I’m sorry, but you’re dead wrong. Discrimination, as with all of the ugliness in our history, affects all Americans. Taxes, unemployment, crime, prisons, broken families, poverty, wasted talent, profiling, prostitution, drugs, shootings, drop-out rates,... are consequences that affect us all. It affects some much more than others and some, like you just stated, don’t believe it affects them at all.

It wouldn't make sense to be angry at slavery.

I don’t think people are angry at slavery, that would be a waste of energy. I think people want what Dr. King so eloquently stated, "that their children will one day live in a nation where they will not be judged by the color of their skin, but by the content of their character."

Many blacks in America have a thriving culture. Plus you have to account for many of the black immigrants in America.

Haitians and Jamaicans both have different countries they can return to. The native tongue of Haitians is French-Creole. Jamaicans are a mix of many nationalities and have their own English dialect. They would be considered Haitian-American and Jamaican-American. The question that I’ve been posing and still pose is what is the culture of those descendants of American slaves...what is their culture? My answer is American.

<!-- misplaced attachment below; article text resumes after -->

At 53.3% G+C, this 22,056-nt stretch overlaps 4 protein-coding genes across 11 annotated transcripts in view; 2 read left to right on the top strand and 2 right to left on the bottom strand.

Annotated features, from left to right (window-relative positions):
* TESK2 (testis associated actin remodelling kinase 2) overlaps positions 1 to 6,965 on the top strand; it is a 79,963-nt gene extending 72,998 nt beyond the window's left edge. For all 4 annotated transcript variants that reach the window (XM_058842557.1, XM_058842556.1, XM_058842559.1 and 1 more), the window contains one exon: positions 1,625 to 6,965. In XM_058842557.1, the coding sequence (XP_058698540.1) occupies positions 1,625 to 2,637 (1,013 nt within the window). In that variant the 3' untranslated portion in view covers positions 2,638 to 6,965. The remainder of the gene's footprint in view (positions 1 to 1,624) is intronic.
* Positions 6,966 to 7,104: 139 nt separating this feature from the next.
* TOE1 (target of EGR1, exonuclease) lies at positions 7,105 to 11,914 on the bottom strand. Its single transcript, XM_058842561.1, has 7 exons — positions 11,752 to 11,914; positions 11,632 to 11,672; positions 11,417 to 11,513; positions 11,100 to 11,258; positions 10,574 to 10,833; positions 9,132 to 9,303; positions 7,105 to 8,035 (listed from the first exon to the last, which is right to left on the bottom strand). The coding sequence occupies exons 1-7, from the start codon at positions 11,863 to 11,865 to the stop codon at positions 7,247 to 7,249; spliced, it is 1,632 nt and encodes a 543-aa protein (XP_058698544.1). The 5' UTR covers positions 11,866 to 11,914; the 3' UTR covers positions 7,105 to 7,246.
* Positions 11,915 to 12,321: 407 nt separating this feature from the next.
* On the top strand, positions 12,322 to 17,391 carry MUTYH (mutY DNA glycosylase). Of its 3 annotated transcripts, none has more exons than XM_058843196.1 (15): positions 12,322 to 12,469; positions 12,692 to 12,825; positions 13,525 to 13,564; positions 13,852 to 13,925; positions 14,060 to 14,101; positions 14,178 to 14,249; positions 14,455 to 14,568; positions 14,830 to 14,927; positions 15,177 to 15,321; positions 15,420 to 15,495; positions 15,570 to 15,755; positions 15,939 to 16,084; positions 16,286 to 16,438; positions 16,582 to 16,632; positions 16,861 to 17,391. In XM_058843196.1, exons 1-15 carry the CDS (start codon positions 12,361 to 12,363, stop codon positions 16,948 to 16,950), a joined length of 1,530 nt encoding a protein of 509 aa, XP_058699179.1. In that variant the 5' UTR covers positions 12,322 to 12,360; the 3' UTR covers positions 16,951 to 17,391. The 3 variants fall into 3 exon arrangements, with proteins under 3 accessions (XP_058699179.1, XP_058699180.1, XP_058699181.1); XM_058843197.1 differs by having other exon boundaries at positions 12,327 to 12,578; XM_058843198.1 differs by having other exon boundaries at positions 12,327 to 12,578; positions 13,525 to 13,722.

Adam2isback

Pro

Concede. I didn't understand this debate to be honest.
Debate Round No. 3
2 comments have been posted on this debate. Showing 1 through 2 records.
Posted by SnoopyCafe 2 years ago
SnoopyCafe
Hey kman100,

There seems to be a longstanding debate around whether Jews are a racial group. According to the United States Census bureau, the census officially recognizes six ethnic and racial categories: White American, Native American and Alaska Native, Asian American, Black or African American, Native Hawaiian and Other Pacific Islander, and people of two or more races; a race called "Some other race". Jews are considered ethno-cultural or ethno-religious, but not ethno-racial.

The race test seems to be if you can not change it, then it"s racial. Obviously, non-Jews can convert to Judaism and visa-versa, but Black, Whites, Asians, etc. cannot change their DNA.

Finally, I asked my daughter"s Godmother, who is Jewish and she says that it"s a "religion". I"m not saying that you are wrong, only that your comment is debatable, not definitive.
Posted by kman100 2 years ago
kman100
Jews are definitely a race/ethnic group.
1 votes has been placed for this debate.
Vote Placed by lannan13 2 years ago
lannan13
SnoopyCafeAdam2isbackTied
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Total points awarded:60 
Reasons for voting decision: Concession